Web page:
For a number of reasons, CRL libraries have come to rely entirely on electronic delivery for many important scholarly source materials. Maintaining costly paper subscriptions to core science and humanities journals produced by Elsevier, Springer, and other publishers is now widely considered an unnecessary expense. And a growing number of libraries no longer subscribe to newspapers in paper or microform, and instead provide users access to electronic news aggregated by vendors like Factiva, ProQuest, and NewsBank.
CRL exists to ensure the long-term availability of critical research materials to member libraries. It has accomplished this by reliably maintaining and delivering newspapers, journals, books, dissertations, archives, and other materials that are not widely held. This strategy does not apply to born-digital research materials. To ensure access to electronic journals, news, and other born-digital content libraries must rely upon whatever archiving arrangements are put in place by producers, publishers, and aggregators. Libraries are often expected to bear the costs of such archiving provisions either directly, by subsidizing the creation and maintenance of digital repositories, or indirectly, through high subscription rates.
Since these costs are significant, due diligence on this front involves determining the extent to which a given repository or archiving arrangement is likely to ensure long-term accessibility of its content. To make such determinations library directors must consider several technical and non-technical factors.
In this issue of Focus we identify some of these factors and suggest questions library directors should ask when considering investing in digital preservation solutions. These factors derive in part from the draft Audit Checklist for the Certification of Trustworthy Digital Repositories developed by the Research Libraries Group and National Archives and Records Administration. They form the basis of our analysis of a number of digital repositories under the Andrew W. Mellon Foundation-funded CRL Auditing and Certification of Digital Archives project. (We also will test and evaluate specific technical aspects of the repositories.)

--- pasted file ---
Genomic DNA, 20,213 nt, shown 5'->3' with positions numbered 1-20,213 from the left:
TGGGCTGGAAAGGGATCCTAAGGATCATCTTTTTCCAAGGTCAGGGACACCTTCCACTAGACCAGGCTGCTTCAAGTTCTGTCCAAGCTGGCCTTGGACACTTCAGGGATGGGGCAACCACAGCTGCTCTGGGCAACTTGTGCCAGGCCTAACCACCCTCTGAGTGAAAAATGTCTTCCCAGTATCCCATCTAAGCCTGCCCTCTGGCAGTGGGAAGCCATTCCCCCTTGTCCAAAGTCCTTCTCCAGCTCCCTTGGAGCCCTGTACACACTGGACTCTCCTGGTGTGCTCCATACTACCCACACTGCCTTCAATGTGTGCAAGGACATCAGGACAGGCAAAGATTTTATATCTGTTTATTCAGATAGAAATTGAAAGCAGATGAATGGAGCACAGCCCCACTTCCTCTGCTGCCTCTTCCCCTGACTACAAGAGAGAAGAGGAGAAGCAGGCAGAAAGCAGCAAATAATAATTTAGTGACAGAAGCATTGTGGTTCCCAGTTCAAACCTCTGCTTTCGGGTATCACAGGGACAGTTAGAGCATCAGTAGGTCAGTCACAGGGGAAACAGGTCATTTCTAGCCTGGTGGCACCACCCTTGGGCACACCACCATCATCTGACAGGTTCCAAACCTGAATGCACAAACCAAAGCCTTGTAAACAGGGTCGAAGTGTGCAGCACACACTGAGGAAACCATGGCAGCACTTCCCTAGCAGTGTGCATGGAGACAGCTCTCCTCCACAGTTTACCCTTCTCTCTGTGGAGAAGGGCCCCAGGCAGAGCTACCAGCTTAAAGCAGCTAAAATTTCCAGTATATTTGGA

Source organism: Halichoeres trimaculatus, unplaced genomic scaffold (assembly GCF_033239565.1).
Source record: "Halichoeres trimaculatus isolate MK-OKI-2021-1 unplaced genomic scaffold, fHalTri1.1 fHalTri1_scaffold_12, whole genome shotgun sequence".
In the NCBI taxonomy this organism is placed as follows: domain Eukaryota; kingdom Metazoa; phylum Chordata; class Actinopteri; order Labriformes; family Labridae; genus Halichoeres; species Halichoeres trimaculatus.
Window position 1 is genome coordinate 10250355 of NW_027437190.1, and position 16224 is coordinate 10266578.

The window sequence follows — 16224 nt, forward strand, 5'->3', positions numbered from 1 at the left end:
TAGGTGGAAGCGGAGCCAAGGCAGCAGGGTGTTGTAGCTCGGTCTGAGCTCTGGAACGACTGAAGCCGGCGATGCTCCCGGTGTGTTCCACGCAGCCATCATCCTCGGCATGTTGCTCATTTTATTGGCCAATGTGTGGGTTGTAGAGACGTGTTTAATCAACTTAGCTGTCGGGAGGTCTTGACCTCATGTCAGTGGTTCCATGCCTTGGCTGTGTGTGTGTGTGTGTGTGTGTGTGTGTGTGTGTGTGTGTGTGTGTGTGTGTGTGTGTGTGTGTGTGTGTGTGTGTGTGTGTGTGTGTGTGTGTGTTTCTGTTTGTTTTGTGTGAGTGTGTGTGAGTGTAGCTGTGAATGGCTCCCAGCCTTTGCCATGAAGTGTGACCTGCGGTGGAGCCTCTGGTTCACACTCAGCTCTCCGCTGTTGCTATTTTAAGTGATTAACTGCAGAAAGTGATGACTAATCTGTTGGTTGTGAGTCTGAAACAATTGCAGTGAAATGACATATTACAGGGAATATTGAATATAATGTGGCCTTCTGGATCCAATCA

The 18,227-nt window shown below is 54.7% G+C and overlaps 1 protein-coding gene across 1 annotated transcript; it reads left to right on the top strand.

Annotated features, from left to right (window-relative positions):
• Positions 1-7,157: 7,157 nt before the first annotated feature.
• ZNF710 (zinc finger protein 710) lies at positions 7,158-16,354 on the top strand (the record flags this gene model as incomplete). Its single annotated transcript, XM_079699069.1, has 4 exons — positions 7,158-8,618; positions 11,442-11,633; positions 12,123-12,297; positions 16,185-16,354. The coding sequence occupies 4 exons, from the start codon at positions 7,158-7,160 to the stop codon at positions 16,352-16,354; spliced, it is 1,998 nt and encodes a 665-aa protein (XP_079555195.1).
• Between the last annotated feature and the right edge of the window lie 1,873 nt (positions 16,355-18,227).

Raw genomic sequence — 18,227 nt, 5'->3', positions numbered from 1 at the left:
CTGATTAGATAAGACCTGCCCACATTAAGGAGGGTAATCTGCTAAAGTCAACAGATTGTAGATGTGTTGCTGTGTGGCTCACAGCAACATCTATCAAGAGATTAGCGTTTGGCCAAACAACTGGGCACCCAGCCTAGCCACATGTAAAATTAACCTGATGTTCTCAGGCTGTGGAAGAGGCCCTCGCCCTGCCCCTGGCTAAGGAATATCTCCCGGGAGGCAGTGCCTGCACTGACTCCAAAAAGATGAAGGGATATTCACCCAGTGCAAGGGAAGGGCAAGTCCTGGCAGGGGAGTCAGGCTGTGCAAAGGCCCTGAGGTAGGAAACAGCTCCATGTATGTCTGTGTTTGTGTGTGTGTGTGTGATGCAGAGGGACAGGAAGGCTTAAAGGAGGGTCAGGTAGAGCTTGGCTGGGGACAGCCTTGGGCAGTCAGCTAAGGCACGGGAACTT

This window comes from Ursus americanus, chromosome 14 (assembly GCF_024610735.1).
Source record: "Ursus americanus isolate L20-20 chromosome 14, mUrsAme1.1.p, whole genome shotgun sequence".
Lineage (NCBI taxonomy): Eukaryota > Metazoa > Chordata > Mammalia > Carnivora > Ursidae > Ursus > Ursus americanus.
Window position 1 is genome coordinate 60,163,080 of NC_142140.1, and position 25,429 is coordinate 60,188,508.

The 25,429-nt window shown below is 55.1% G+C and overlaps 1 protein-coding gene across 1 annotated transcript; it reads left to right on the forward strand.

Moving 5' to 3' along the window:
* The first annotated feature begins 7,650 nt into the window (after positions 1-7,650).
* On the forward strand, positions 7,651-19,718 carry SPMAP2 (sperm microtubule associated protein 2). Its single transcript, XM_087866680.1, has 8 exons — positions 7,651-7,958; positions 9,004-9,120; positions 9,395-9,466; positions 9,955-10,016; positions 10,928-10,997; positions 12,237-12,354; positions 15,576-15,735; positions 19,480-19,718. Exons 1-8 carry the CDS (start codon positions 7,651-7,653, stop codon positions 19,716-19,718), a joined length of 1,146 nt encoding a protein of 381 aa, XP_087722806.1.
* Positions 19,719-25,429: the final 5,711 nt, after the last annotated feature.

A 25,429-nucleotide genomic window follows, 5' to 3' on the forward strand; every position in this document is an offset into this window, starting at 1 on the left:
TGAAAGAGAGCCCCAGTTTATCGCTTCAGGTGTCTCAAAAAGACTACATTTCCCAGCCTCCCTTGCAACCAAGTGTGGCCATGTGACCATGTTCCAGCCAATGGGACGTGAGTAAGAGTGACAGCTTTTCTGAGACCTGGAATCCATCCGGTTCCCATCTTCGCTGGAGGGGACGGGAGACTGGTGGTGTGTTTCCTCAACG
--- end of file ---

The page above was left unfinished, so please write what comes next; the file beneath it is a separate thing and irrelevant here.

As part of the CRL project Robin Dale has profiled three of the digital repositories we are examining. The profile information, disclosed by the repository organizations, will eventually be augmented through on-site technical and operational audits of the repositories. This preliminary information, however, should afford CRL library directors some context for their own risk analysis.
Such analysis and information on digital repositories will enhance the ability of CRL libraries to ensure for their communities long-term access to critical knowledge, as they move with confidence and certainty to efficient forms of knowledge preservation and management.